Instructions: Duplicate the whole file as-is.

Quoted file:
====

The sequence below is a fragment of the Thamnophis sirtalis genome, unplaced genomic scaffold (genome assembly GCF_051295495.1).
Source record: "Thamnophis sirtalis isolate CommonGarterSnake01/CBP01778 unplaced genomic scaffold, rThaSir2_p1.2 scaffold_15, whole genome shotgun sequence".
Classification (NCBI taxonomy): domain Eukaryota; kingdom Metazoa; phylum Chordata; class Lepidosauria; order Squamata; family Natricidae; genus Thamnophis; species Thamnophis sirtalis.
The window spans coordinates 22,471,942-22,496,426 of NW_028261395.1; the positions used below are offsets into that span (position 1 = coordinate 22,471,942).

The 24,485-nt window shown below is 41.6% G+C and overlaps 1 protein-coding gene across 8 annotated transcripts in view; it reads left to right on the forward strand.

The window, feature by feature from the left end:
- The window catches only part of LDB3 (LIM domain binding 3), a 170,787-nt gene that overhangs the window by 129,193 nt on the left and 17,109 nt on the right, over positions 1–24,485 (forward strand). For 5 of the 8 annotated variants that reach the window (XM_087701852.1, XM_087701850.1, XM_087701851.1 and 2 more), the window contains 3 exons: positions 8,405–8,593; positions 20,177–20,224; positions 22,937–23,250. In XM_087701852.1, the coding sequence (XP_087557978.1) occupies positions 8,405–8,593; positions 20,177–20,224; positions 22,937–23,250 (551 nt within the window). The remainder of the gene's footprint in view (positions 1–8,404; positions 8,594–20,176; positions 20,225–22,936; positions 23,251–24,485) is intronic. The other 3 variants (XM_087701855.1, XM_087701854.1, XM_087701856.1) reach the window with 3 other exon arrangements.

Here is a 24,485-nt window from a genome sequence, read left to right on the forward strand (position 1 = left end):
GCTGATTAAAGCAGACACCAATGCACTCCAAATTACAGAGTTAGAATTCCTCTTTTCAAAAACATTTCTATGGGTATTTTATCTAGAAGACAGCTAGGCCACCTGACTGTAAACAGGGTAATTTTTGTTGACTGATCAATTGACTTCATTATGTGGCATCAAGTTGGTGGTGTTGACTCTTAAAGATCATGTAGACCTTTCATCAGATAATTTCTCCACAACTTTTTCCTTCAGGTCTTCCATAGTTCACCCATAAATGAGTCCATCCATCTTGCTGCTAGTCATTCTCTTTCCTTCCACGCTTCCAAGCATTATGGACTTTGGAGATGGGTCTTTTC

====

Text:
The sequence below is a fragment of the Thamnophis sirtalis genome, unplaced genomic scaffold (genome assembly GCF_051295495.1).
Source record: "Thamnophis sirtalis isolate CommonGarterSnake01/CBP01778 unplaced genomic scaffold, rThaSir2_p1.2 scaffold_15, whole genome shotgun sequence".
Classification (NCBI taxonomy): domain Eukaryota; kingdom Metazoa; phylum Chordata; class Lepidosauria; order Squamata; family Natricidae; genus Thamnophis; species Thamnophis sirtalis.
The window spans coordinates 22,471,942-22,496,426 of NW_028261395.1; the positions used below are offsets into that span (position 1 = coordinate 22,471,942).

The 24,485-nt window shown below is 41.6% G+C and overlaps 1 protein-coding gene across 8 annotated transcripts in view; it reads left to right on the forward strand.

The window, feature by feature from the left end:
- The window catches only part of LDB3 (LIM domain binding 3), a 170,787-nt gene that overhangs the window by 129,193 nt on the left and 17,109 nt on the right, over positions 1–24,485 (forward strand). For 5 of the 8 annotated variants that reach the window (XM_087701852.1, XM_087701850.1, XM_087701851.1 and 2 more), the window contains 3 exons: positions 8,405–8,593; positions 20,177–20,224; positions 22,937–23,250. In XM_087701852.1, the coding sequence (XP_087557978.1) occupies positions 8,405–8,593; positions 20,177–20,224; positions 22,937–23,250 (551 nt within the window). The remainder of the gene's footprint in view (positions 1–8,404; positions 8,594–20,176; positions 20,225–22,936; positions 23,251–24,485) is intronic. The other 3 variants (XM_087701855.1, XM_087701854.1, XM_087701856.1) reach the window with 3 other exon arrangements.

Here is a 24,485-nt window from a genome sequence, read left to right on the forward strand (position 1 = left end):
GCTGATTAAAGCAGACACCAATGCACTCCAAATTACAGAGTTAGAATTCCTCTTTTCAAAAACATTTCTATGGGTATTTTATCTAGAAGACAGCTAGGCCACCTGACTGTAAACAGGGTAATTTTTGTTGACTGATCAATTGACTTCATTATGTGGCATCAAGTTGGTGGTGTTGACTCTTAAAGATCATGTAGACCTTTCATCAGATAATTTCTCCACAACTTTTTCCTTCAGGTCTTCCATAGTTCACCCATAAATGAGTCCATCCATCTTGCTGCTAGTCATTCTCTTTCCTTCCACGCTTCCAAGCATTATGGACTTTGGAGATGGGTCTTTTC